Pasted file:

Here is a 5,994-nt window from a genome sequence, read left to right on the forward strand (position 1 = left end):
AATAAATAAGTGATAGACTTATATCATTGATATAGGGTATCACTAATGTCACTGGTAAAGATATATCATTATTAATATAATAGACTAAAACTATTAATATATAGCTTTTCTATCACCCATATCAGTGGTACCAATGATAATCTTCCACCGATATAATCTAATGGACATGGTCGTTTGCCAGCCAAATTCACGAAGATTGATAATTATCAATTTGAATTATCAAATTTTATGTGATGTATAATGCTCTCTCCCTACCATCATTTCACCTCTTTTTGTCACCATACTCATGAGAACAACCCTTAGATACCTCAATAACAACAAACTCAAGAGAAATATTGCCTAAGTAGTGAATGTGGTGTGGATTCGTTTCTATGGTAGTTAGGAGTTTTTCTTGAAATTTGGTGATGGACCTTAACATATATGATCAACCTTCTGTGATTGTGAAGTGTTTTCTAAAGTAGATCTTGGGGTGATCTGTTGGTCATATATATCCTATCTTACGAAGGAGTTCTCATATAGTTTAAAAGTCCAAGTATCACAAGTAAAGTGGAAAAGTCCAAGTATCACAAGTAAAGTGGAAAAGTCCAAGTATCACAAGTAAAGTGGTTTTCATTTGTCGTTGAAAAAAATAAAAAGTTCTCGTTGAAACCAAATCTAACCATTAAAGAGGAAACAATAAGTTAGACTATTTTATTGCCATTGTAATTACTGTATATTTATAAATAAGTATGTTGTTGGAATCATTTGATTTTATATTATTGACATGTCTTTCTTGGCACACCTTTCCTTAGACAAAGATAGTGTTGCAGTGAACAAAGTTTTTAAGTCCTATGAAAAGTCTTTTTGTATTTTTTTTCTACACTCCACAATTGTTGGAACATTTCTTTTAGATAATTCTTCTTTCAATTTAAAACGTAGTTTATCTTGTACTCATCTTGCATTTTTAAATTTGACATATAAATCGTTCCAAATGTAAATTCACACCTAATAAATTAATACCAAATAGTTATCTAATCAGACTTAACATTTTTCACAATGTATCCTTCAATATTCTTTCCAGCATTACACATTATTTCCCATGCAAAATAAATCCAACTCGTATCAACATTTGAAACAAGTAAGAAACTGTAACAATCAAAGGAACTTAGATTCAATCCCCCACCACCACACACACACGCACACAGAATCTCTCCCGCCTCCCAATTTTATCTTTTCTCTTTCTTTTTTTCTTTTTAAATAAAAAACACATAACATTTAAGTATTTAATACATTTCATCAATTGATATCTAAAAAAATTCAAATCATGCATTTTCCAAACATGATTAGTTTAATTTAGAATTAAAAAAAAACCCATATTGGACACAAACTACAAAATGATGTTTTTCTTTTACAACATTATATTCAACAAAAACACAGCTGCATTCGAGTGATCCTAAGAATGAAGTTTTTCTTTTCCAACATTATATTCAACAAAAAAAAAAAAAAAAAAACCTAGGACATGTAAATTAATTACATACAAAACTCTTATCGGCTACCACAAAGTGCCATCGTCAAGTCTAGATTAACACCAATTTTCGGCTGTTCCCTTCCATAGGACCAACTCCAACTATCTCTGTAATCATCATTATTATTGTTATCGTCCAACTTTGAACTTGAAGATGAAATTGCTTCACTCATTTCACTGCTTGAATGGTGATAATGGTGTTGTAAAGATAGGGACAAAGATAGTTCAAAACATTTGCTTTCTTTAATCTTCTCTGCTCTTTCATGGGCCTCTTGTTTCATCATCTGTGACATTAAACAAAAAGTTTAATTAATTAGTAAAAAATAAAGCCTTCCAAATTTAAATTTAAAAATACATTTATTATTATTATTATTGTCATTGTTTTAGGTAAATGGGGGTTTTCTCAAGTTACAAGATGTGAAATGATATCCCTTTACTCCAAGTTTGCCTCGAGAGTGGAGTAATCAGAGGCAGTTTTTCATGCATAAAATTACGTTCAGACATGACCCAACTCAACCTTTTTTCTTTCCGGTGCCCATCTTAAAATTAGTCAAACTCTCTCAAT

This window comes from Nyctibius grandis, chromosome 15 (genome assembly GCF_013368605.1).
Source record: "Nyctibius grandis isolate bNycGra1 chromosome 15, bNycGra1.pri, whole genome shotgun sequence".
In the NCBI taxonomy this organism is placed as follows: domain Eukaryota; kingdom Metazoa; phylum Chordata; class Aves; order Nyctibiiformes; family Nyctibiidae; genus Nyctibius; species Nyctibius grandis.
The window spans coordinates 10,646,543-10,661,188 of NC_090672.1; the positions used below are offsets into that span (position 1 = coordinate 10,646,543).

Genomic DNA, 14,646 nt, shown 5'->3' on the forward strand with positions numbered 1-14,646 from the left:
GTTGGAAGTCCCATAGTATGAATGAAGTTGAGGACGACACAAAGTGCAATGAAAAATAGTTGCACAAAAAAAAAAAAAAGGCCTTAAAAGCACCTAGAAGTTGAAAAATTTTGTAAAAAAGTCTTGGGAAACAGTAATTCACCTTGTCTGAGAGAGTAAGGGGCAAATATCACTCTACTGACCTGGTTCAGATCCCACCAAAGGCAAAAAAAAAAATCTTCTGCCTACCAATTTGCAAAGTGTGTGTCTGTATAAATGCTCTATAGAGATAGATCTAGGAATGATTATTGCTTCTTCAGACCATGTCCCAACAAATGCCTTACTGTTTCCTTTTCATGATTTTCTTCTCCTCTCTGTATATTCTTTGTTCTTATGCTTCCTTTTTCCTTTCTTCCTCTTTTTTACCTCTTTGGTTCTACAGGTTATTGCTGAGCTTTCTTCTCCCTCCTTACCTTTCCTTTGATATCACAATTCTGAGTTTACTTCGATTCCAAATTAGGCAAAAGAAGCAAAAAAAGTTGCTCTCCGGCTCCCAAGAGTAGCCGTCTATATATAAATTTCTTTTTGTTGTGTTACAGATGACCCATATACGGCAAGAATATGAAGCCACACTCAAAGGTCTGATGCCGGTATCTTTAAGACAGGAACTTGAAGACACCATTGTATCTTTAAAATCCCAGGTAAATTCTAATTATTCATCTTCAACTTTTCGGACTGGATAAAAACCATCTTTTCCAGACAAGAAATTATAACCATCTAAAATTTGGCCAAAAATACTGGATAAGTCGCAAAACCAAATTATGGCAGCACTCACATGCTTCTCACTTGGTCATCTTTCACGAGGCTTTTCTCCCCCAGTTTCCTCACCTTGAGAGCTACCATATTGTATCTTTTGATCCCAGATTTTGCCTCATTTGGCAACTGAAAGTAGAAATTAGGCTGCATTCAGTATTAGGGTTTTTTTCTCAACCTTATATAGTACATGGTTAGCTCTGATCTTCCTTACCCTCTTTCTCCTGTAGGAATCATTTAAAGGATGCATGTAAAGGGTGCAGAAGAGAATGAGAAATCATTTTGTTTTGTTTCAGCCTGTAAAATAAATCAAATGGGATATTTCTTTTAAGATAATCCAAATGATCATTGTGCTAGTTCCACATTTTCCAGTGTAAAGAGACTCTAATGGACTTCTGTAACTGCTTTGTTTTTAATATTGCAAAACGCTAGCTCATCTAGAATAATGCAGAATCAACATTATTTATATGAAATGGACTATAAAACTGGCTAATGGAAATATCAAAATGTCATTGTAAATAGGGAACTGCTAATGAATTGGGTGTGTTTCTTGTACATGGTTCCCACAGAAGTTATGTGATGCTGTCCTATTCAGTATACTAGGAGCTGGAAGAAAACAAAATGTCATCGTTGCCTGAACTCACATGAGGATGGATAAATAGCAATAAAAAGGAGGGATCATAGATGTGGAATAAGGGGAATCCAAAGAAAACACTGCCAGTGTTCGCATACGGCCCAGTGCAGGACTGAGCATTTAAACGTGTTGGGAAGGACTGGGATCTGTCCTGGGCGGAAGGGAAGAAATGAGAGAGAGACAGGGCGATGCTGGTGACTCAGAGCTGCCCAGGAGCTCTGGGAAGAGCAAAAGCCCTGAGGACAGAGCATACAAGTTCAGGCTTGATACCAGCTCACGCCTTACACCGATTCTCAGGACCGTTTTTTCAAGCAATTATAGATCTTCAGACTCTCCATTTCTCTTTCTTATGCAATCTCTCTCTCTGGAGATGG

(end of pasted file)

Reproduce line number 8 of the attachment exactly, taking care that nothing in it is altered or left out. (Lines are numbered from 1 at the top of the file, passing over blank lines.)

GTTGGAAGTCCCATAGTATGAATGAAGTTGAGGACGACACAAAGTGCAATGAAAAATAGTTGCACAAAAAAAAAAAAAAGGCCTTAAAAGCACCTAGAAGTTGAAAAATTTTGTAAAAAAGTCTTGGGAAACAGTAATTCACCTTGTCTGAGAGAGTAAGGGGCAAATATCACTCTACTGACCTGGTTCAGATCCCACCAAAGGCAAAAAAAAAAATCTTCTGCCTACCAATTTGCAAAGTGTGTGTCTGTATAAATGCTCTATAGAGATAGATCTAGGAATGATTATTGCTTCTTCAGACCATGTCCCAACAAATGCCTTACTGTTTCCTTTTCATGATTTTCTTCTCCTCTCTGTATATTCTTTGTTCTTATGCTTCCTTTTTCCTTTCTTCCTCTTTTTTACCTCTTTGGTTCTACAGGTTATTGCTGAGCTTTCTTCTCCCTCCTTACCTTTCCTTTGATATCACAATTCTGAGTTTACTTCGATTCCAAATTAGGCAAAAGAAGCAAAAAAAGTTGCTCTCCGGCTCCCAAGAGTAGCCGTCTATATATAAATTTCTTTTTGTTGTGTTACAGATGACCCATATACGGCAAGAATATGAAGCCACACTCAAAGGTCTGATGCCGGTATCTTTAAGACAGGAACTTGAAGACACCATTGTATCTTTAAAATCCCAGGTAAATTCTAATTATTCATCTTCAACTTTTCGGACTGGATAAAAACCATCTTTTCCAGACAAGAAATTATAACCATCTAAAATTTGGCCAAAAATACTGGATAAGTCGCAAAACCAAATTATGGCAGCACTCACATGCTTCTCACTTGGTCATCTTTCACGAGGCTTTTCTCCCCCAGTTTCCTCACCTTGAGAGCTACCATATTGTATCTTTTGATCCCAGATTTTGCCTCATTTGGCAACTGAAAGTAGAAATTAGGCTGCATTCAGTATTAGGGTTTTTTTCTCAACCTTATATAGTACATGGTTAGCTCTGATCTTCCTTACCCTCTTTCTCCTGTAGGAATCATTTAAAGGATGCATGTAAAGGGTGCAGAAGAGAATGAGAAATCATTTTGTTTTGTTTCAGCCTGTAAAATAAATCAAATGGGATATTTCTTTTAAGATAATCCAAATGATCATTGTGCTAGTTCCACATTTTCCAGTGTAAAGAGACTCTAATGGACTTCTGTAACTGCTTTGTTTTTAATATTGCAAAACGCTAGCTCATCTAGAATAATGCAGAATCAACATTATTTATATGAAATGGACTATAAAACTGGCTAATGGAAATATCAAAATGTCATTGTAAATAGGGAACTGCTAATGAATTGGGTGTGTTTCTTGTACATGGTTCCCACAGAAGTTATGTGATGCTGTCCTATTCAGTATACTAGGAGCTGGAAGAAAACAAAATGTCATCGTTGCCTGAACTCACATGAGGATGGATAAATAGCAATAAAAAGGAGGGATCATAGATGTGGAATAAGGGGAATCCAAAGAAAACACTGCCAGTGTTCGCATACGGCCCAGTGCAGGACTGAGCATTTAAACGTGTTGGGAAGGACTGGGATCTGTCCTGGGCGGAAGGGAAGAAATGAGAGAGAGACAGGGCGATGCTGGTGACTCAGAGCTGCCCAGGAGCTCTGGGAAGAGCAAAAGCCCTGAGGACAGAGCATACAAGTTCAGGCTTGATACCAGCTCACGCCTTACACCGATTCTCAGGACCGTTTTTTCAAGCAATTATAGATCTTCAGACTCTCCATTTCTCTTTCTTATGCAATCTCTCTCTCTGGAGATGG